An imperfect month to be packing your life up, sending it away, uncertain. Tomorrow is my last full day in Poland. Friday morning I fly away, home.
In the next couple of weeks, in between being reunited with my family and friends, when things are quiet, folks in work, I plan a sort of summation of my year. Lots of photographs, travels. Some thoughts too. I'm hoping I'll be sat by the fire with my lovely dog, something 'Christmassy' on in the background (I haven't had any Xmas overload in Poland, they're big on J. C. here, so all the Western 'festive' music, films, M&S adds, tacky seasonal gifts, the stereotypical gearing-up for the 25th - I've been spared thus far. I'm expecting a barrage of Coka-Cola styled Santas when I arrive in London Friday afternoon!). When that scene is realized I hope to finally get around to organising some thoughts on my life's lessons this year.
That's what you're supposed to do in the quiet times isn't it?
I write a bit of things of note to me, events, conversations, thoughts. I tend to jot them down when they're 'new', or fresh, on paper or on my phone if it's dark and/or other, preferable supplies are not to hand. I wish I wrote down more, but as someone who holds on to everything perhaps I'd have too much too try and make sense of. Certainly feels like this.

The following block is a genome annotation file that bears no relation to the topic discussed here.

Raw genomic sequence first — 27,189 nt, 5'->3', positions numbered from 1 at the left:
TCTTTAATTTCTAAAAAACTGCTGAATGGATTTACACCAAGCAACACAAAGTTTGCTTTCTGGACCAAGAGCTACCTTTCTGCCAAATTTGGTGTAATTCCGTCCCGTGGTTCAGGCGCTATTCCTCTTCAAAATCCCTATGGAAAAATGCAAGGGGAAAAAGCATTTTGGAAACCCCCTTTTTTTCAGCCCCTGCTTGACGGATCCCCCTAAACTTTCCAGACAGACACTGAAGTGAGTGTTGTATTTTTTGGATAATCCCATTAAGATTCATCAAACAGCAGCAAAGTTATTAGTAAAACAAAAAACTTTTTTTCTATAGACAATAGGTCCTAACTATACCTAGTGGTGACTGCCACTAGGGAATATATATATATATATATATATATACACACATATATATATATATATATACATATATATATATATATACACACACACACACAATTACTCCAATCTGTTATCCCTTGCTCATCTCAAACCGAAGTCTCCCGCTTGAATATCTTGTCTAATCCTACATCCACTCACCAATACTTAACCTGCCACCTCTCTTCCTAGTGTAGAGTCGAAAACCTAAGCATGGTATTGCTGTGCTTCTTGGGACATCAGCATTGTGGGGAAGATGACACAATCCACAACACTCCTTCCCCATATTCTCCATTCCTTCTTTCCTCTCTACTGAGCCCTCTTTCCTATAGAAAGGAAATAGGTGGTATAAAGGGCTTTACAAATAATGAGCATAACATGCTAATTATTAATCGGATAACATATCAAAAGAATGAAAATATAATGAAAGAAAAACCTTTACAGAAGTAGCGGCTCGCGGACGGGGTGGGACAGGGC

So, for the moment here, I'm passed feeling like a huge failure. Too excited about Carols in Trafalgar square, the Milliens, and my family on Christmas Eve right now.
I have here one note to share, of a conversation that took place in one of my classes last month. Last week I was told that I wasn't to come to work this week. Which really screwed my hopes to properly say farewell to my fine students. Something I'm really sad about. This is what I wrote.
We looked at pages from the ikea catalogue, describing the rooms with our newly learned prepositions of space. They had a few minutes to invent a summary of the place, and a profile of the persons who might occupy it. I asked if they thought the people were happy in their perfect worlds, would the students themselves be pleased with such rooms?
One boy, one of a pair of brothers, the younger, 17 year old Patrick with a Yk, said he'd be content living in his flat-packed child's room. Why is that? Look, it's not in your face (prepositional idiom, nice one kid, I like you), it's quiet, just, I don't know, doesn't everyone want a comfortable bed and nice lights, it looks peaceful. The toy in the Teddy bear (pronounced 'beer' :) ) bed looks happy, why not me?
Why not you?
Why not me.